- Assisting with brain and nervous system function
- Aiding calcium absorption
- Helping prevent certain cancers
- Supporting healthy blood
- Assisting the body with metabolizing carbs and proteins
- Balancing water levels
- Ensuring proper development of hair, bones, skin, and muscles
- Serving as a fuel source for our bodies
- Maintaining nervous system function
- Optimizing digestive function
- Flushing out toxins
- Transporting nutrients
- Lubricating our joints
- Preventing constipation
- Keeping us hydrated
That's a pretty impressive list! No wonder we start to look and feel our best when we focus on eating healthy, nutrient-dense foods!
How Can I Make Sure I'm Getting Enough Nutrients?
Anytime we have a nutrient deficiency, our bodies often respond with unpleasant symptoms. Think of these symptoms as the body's way of saying, "Hey! You're not getting me the right nutrients and I don't feel good!" If you're not sure whether you're getting enough vitamins, watch out for these common symptoms of nutrient deficiencies:
- Loss of taste (zinc deficiency)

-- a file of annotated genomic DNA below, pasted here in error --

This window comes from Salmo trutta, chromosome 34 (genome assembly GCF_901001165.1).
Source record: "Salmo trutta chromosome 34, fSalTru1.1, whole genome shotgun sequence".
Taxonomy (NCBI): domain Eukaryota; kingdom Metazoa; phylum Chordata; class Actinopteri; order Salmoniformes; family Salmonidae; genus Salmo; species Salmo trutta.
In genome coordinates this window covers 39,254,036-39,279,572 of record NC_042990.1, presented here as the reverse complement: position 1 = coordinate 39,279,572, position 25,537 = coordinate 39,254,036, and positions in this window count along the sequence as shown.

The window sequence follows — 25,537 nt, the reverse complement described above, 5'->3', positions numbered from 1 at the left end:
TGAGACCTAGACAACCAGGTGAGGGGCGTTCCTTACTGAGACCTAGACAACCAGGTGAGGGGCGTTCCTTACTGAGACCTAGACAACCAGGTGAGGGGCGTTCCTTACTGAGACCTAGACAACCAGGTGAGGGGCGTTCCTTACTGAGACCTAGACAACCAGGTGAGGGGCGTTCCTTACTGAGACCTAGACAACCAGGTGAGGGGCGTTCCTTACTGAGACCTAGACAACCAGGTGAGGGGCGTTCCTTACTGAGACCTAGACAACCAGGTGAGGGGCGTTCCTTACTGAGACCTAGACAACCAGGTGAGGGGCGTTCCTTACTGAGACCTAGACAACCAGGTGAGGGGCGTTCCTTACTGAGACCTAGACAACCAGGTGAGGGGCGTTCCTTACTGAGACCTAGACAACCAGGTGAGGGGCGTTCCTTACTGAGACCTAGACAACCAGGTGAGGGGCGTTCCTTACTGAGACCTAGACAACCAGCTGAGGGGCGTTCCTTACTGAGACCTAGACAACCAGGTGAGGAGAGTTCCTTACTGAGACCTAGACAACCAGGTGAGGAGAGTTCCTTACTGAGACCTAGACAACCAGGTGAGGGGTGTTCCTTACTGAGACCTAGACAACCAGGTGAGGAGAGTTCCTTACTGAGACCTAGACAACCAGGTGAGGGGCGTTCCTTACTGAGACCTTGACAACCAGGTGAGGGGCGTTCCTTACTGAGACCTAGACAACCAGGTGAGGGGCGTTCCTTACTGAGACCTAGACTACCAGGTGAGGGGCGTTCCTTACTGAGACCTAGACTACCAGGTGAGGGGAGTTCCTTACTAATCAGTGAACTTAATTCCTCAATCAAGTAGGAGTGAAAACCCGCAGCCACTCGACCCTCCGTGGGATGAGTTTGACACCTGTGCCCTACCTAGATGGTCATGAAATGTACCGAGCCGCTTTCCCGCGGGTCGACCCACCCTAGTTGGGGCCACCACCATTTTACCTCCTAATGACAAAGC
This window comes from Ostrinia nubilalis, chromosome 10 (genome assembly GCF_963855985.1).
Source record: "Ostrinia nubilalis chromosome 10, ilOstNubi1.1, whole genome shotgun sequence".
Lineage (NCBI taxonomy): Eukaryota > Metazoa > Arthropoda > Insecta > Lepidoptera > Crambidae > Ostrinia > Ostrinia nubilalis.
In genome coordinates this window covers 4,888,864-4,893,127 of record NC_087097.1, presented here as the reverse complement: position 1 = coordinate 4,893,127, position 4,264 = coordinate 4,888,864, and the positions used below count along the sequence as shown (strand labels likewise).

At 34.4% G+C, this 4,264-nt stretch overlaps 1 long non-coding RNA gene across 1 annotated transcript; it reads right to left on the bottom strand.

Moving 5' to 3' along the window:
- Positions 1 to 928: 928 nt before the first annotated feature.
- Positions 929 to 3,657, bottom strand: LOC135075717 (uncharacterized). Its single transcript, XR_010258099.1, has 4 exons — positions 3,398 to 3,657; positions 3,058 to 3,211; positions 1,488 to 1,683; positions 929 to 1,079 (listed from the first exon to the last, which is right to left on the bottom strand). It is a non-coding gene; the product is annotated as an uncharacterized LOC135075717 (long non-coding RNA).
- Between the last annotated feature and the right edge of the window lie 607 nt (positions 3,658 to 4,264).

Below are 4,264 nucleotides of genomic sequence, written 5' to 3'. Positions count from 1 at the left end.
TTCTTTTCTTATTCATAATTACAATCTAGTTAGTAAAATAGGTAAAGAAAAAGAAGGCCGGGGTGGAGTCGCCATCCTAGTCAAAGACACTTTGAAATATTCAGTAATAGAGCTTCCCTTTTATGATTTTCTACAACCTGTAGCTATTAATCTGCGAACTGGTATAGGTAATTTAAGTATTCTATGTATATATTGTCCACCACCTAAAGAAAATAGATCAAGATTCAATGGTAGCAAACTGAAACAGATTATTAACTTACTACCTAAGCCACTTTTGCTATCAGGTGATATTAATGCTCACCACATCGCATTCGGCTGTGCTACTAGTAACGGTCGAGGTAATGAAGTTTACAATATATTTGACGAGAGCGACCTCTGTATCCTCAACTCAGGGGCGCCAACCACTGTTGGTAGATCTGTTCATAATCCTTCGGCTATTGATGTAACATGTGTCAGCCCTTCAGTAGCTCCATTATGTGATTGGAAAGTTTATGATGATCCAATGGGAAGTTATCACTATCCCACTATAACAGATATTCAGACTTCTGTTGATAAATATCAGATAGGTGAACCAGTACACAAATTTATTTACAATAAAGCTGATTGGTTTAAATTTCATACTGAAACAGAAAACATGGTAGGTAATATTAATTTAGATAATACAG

- Hoarse voice (iron deficiency)
- Bright red or purple tongue (deficiency of certain B vitamins)
- Loose teeth or spongy gums (vitamin C deficiency)
- Tingling lips (vitamin D or calcium deficiency)
- Light sensitivity (vitamin B2 deficiency)
- Eye twitches (magnesium or calcium deficiency)
- Visible blood vessels around cheeks and nose (hydrochloric acid deficiency)
- Cracked, dry lips (deficiency of B vitamins)
- Swollen thyroid or goiter (iodine deficiency)
- Dry, thin hair (essential fatty acid deficiency)
- Noise sensitivity (magnesium deficiency)
- Hair loss (Zinc deficiency)
- Excess earwax (fat deficiency)
- Dandruff (essential fatty acid and zinc deficiency)
- White specks in nails (zinc deficiency)